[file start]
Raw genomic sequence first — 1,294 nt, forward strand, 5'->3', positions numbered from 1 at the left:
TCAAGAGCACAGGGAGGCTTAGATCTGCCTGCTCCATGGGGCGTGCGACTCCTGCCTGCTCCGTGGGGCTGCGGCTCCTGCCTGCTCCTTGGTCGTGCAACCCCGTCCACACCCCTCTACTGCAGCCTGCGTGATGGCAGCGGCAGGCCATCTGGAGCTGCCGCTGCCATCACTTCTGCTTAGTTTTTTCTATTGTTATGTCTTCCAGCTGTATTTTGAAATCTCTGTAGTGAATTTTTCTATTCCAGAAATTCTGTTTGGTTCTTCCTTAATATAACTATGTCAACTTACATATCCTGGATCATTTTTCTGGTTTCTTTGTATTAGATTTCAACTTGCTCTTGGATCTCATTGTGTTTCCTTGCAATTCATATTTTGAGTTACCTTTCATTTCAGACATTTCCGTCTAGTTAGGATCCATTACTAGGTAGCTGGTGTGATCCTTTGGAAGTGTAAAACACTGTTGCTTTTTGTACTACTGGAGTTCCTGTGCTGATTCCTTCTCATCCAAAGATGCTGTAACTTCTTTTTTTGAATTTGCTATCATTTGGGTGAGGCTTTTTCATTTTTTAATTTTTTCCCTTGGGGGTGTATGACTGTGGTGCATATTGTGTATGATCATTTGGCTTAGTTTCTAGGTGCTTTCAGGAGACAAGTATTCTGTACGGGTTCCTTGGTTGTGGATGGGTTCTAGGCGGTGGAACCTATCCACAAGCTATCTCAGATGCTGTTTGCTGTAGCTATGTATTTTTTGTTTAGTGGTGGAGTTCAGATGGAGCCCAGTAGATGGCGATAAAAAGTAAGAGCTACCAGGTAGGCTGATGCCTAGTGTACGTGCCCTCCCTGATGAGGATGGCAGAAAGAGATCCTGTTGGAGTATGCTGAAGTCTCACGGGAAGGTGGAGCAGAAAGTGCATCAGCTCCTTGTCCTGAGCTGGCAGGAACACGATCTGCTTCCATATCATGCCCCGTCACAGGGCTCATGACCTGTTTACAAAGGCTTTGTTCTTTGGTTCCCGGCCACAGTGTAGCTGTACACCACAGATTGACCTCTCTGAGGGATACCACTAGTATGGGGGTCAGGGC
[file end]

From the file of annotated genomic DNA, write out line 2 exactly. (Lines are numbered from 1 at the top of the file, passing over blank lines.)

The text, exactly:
TCAAGAGCACAGGGAGGCTTAGATCTGCCTGCTCCATGGGGCGTGCGACTCCTGCCTGCTCCGTGGGGCTGCGGCTCCTGCCTGCTCCTTGGTCGTGCAACCCCGTCCACACCCCTCTACTGCAGCCTGCGTGATGGCAGCGGCAGGCCATCTGGAGCTGCCGCTGCCATCACTTCTGCTTAGTTTTTTCTATTGTTATGTCTTCCAGCTGTATTTTGAAATCTCTGTAGTGAATTTTTCTATTCCAGAAATTCTGTTTGGTTCTTCCTTAATATAACTATGTCAACTTACATATCCTGGATCATTTTTCTGGTTTCTTTGTATTAGATTTCAACTTGCTCTTGGATCTCATTGTGTTTCCTTGCAATTCATATTTTGAGTTACCTTTCATTTCAGACATTTCCGTCTAGTTAGGATCCATTACTAGGTAGCTGGTGTGATCCTTTGGAAGTGTAAAACACTGTTGCTTTTTGTACTACTGGAGTTCCTGTGCTGATTCCTTCTCATCCAAAGATGCTGTAACTTCTTTTTTTGAATTTGCTATCATTTGGGTGAGGCTTTTTCATTTTTTAATTTTTTCCCTTGGGGGTGTATGACTGTGGTGCATATTGTGTATGATCATTTGGCTTAGTTTCTAGGTGCTTTCAGGAGACAAGTATTCTGTACGGGTTCCTTGGTTGTGGATGGGTTCTAGGCGGTGGAACCTATCCACAAGCTATCTCAGATGCTGTTTGCTGTAGCTATGTATTTTTTGTTTAGTGGTGGAGTTCAGATGGAGCCCAGTAGATGGCGATAAAAAGTAAGAGCTACCAGGTAGGCTGATGCCTAGTGTACGTGCCCTCCCTGATGAGGATGGCAGAAAGAGATCCTGTTGGAGTATGCTGAAGTCTCACGGGAAGGTGGAGCAGAAAGTGCATCAGCTCCTTGTCCTGAGCTGGCAGGAACACGATCTGCTTCCATATCATGCCCCGTCACAGGGCTCATGACCTGTTTACAAAGGCTTTGTTCTTTGGTTCCCGGCCACAGTGTAGCTGTACACCACAGATTGACCTCTCTGAGGGATACCACTAGTATGGGGGTCAGGGC